The President and the corridor of power

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It was Adrian Cristobal, who first wrote about the indispensable persons a leader must have around him when he sits at the center of the corridor of power. As BBM assumes primus inter pares I want to write about the archetypes of people he must have. They are the “sine qua nons” for him to effectively lead.

The Ant Worker Archetype

The ant worker is the lowest in the hierarchy of ants. He does not do any thinking. But the ant colony will collapse without him. His mission – bring food (and all other necessities) to the leader of the colony, the Queen. He makes sure the leader eats, drinks his medicines, and manages his time to have rest. BBM needs one.

In 1964, when Marcos Sr decided to run for President, he recruited into his confidence a young student leader working for then Senate Pres. Gil Puyat. His name is Lino Illera. He was in his early 20s. Since then, he was by the side of Pres. Marcos, his personal goffer. When the US Marines fetched Marcos Sr in 1986, Lino was at his study. Marcos Sr, told him “Lino, there were two of us when we started. Now, there is the two of us.”

Lino became my close friend since the 1990s. On many occasions, I was always surprised why Imelda waves at him, why Enrile would approach him, or even Pres elect BBM would call him Tito. Then I learned, Lino was the personal goffer of Marcos Sr from 1964 to 1986. It was him who made sure the President would have his food, his medicines and his rest. He was the ideal Ant Worker – anonymous, doesn’t catch attention, and no personal agenda. Everything, he did was for the leader.

Lino lives in a simple house in a Middleclass village. To some who walks in the corridors of power, Lino’s lifestyle is an unexplained middleclass. With his proximity to Marcos Sr, he should be living in a swanky exclusive village. But his happiness was serving Marcos Sr.

Every leader needs a Court Jester

At the end of the day, the pressures of leading the country requires that the leader has to relax and to laugh. He needs somebody who can make him laugh.

During the time of Pres Aquino, it was said that his relaxation was karaoke singing and practical shooting on weekends. The word was, you are not in the inner circle unless you have been invited to Karaoke nights or to practical shooting weekends.

For a leader, to relax and unwind is as serious as running the affairs of the country. The jester makes this happen. Without him, a leader makes wary and tired decisions. And weary and tired decisions are then reflected to the country.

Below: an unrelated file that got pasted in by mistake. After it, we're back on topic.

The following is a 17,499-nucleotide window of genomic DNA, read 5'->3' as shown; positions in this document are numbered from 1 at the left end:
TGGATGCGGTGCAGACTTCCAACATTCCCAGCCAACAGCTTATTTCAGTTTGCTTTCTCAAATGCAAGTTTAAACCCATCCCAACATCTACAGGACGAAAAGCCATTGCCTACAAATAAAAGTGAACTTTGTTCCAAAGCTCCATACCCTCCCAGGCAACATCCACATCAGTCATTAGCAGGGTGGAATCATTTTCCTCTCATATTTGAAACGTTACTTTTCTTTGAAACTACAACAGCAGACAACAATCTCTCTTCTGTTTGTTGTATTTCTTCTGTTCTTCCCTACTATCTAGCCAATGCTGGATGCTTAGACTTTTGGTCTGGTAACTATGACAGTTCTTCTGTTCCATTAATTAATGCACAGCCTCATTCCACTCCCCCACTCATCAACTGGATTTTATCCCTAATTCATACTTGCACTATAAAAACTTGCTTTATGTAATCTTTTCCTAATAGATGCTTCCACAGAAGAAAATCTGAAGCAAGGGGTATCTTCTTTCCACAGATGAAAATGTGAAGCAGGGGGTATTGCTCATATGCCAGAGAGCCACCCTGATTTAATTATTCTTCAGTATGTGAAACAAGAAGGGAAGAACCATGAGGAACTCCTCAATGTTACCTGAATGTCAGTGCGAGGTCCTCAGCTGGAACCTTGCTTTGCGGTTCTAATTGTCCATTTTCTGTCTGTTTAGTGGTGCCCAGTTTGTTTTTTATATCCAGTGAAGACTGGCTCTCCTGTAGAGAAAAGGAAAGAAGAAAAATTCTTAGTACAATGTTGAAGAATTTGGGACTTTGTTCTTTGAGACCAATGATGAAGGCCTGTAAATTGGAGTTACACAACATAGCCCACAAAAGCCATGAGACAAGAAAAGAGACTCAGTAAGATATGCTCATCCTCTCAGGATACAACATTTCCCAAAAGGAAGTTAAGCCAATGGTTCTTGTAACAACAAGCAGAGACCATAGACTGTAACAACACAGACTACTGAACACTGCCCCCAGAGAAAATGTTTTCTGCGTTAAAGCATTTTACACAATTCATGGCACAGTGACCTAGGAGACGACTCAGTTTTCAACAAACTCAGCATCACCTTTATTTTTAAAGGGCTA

The Sycophant Archetype

While most leaders hate a “yes sir” person, they actually need the sycophant to feed their ego. He is that person who says “yes sir” even if he does not understand the order he received. He will work his way into understanding it on his own. The “yes sir” was more important.

The other favorite lines of a sycophant are “Ang galing nyo talaga Boss” and “Tama kayo sir.” When the leader asks a sycophant to jump from a building, he always answers “From what floor sir?”

The Oracle Archetype

In the olden times, the oracle is e who divines the future and advises the leader what the future holds for him. BBM needs oracles to read for him where is leadership is heading.

I learned from sources that BBM listens to RVO  (Bobby Ongpin) and Cesar Virata, both Cabinet Secretaries of Marcos Sr. The Cabinet picks were said to be vetted by them. RVO used to own PhilWeb, the Lotto Contractor. Duterte pushed him out by hitting him publicly. PhilWeb went to another group led by Greggy Araneta – husband of BBM’s older sister, Irene. Curious huh?

The Devil’s Advocate Archetype

Among everyone around the leader, the devil’s advocate is the most important. He is the opposite of a sycophant. Instead of saying “yes sir,” the devil’s advocate says “But sir, isn’t it better to do this instead.” His contrarian views expand the perspective of every leader. His absence narrows a leader’s perspective. He may sound shrill and irritating, but his opposition always sifts the ideas under deliberation. He is the living anvil who makes decision making tougher and more effective. His “no sir” actually says, “you might be wrong sir. Please evaluate your decision some more.” Thus, saving his leadership from failure.

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When the leader asks a devil’s advocate to jump from a building, he will always question why, pleads for explanation, and will argue against it. After the leader explains, the devil’s advocate declares “Sir, I think you are wrong.” And he refuses to jump and turns around. (Roland T. Redoble)

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